Despite a deepening Greek debt crisis, global financial leaders declared on Friday that the world’s economy is recovering faster than expected from the worst recession in decades.
Finance ministers and central bank governors of the world’s 20 major economies credited the massive amounts of government stimulus that have been provided. Their joint statement did not address the Greek debt crisis directly, but it did say the countries were committed to continue efforts to ensure a sustained worldwide rebound from the recession.
“The global recovery is better than anticipated largely because of unprecedented efforts of the G—20 countries,” Canadian Finance Minister Jim Flaherty told reporters at a news conference with South Korean Finance Minister Yoon Jeung—hyun at the conclusion of the talks.
The G—20 is composed of the world’s wealthiest industrial countries plus major emerging economies such as China, Brazil, India, South Korea and Russia. The United States was represented by Treasury Secretary Timothy Geithner and Federal Reserve Chairman Ben Bernanke.
The G—20 leaders papered over sharp differences over proposed new taxes on banks to keep taxpayers from being saddled with the cost of future financial bailouts. The proposed new taxes would also be aimed at restraining the kind of excessive risk taking that led to the crisis.
The communique said that countries would work together to come up with ways to ensure that banks make a “fair and substantial contribution towards paying for any burdens associated with government interventions to repair the banking system.”
The goal is to present a plan to G—20 leaders when they meet in late June in Canada.
Canada’s conservative government is leading the opposition to new bank taxes, arguing that imposing a tax would not be fair to its banks which did not suffer costly failures in the recent crisis.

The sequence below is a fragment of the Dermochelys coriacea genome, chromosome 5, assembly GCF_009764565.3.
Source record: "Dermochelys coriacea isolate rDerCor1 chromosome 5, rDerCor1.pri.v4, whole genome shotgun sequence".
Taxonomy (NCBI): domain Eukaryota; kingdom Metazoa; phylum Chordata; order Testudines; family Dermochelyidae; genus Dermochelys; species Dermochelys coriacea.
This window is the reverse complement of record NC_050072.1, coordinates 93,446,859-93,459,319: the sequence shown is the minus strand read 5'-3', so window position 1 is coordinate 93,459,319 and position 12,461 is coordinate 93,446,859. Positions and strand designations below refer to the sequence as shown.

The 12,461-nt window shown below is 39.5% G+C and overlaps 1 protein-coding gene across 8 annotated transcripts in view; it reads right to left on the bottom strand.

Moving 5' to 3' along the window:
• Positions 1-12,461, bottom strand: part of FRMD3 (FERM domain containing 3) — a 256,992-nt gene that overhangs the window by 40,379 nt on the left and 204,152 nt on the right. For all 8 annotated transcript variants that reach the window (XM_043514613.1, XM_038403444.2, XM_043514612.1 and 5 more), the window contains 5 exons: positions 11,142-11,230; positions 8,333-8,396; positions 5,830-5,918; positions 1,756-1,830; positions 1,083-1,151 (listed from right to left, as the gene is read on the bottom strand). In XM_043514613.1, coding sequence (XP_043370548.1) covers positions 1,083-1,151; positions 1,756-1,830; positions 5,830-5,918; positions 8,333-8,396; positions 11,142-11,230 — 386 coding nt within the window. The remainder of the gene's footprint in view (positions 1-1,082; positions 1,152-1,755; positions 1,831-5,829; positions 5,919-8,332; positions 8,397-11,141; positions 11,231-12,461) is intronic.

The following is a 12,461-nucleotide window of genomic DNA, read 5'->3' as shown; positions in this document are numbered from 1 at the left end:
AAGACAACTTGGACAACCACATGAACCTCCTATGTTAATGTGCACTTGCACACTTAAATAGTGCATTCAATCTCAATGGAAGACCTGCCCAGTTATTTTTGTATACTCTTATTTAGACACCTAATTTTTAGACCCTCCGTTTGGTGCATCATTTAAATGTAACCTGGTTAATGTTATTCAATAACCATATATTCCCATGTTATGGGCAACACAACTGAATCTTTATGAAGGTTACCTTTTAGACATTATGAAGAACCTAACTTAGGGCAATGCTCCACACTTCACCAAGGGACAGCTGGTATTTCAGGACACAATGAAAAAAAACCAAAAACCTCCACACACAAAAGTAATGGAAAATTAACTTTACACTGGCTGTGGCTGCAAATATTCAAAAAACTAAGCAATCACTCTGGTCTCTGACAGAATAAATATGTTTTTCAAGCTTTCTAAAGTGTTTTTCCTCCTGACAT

“Some countries are in favour,” Mr. Flaherty said. “Some countries quite clearly are not. It depends on whether a country has had to use taxpayer dollars to bail out their banks.”
The rapidly escalating Greek debt crisis threatened to overshadow the G—20 talks, which were being held in advance of weekend discussions of the policy—setting panels of the International Monetary Fund and its sister lending agency, the World Bank.
Even before the talks began at the headquarters of the 186—nation IMF, the International Monetary Fund issued a statement pledging an expedited review of Friday’s request by the Greek government for an emergency loan package. IMF Managing Director Dominique Strauss—Kahn scheduled one—on—one discussions for the weekend with Greek Finance Minister George Papaconstantinou.
Mr. Flaherty told reporters that the worsening debt crisis in Greece did come up during the G—20 talks on Friday.
“It’s a source of concern,” Flaherty said, noting that G—20 officials are closely following the negotiations between Greece and the IMF over a reform package that would allow the institution to provide emergency support.
As for future global problems, the G—20 repeated a pledge that all countries will work to eliminate dangerous imbalances, but it avoided prodding China to allow its currency to appreciate against the dollar, a key U.S. aim.
The Obama administration has pushed Beijing to allow its currency’s value to rise, a change that U.S. manufacturing groups contend will help lower America’s large trade deficits and help recoup some of the more than 8 million jobs lost in the United States since the recession began in late 2007.
In addition to discussions as a group, the G—20 ministers held a series of separate meetings throughout the day Friday with individual countries.
Brazilian Finance Minister Guido Mantega said that during his meeting with Chinese Finance Minister Xie Xuren that the issue of imbalances in the currency exchange system was not discussed, but instead the two talked about ways to bolster their countries’ trade with each other.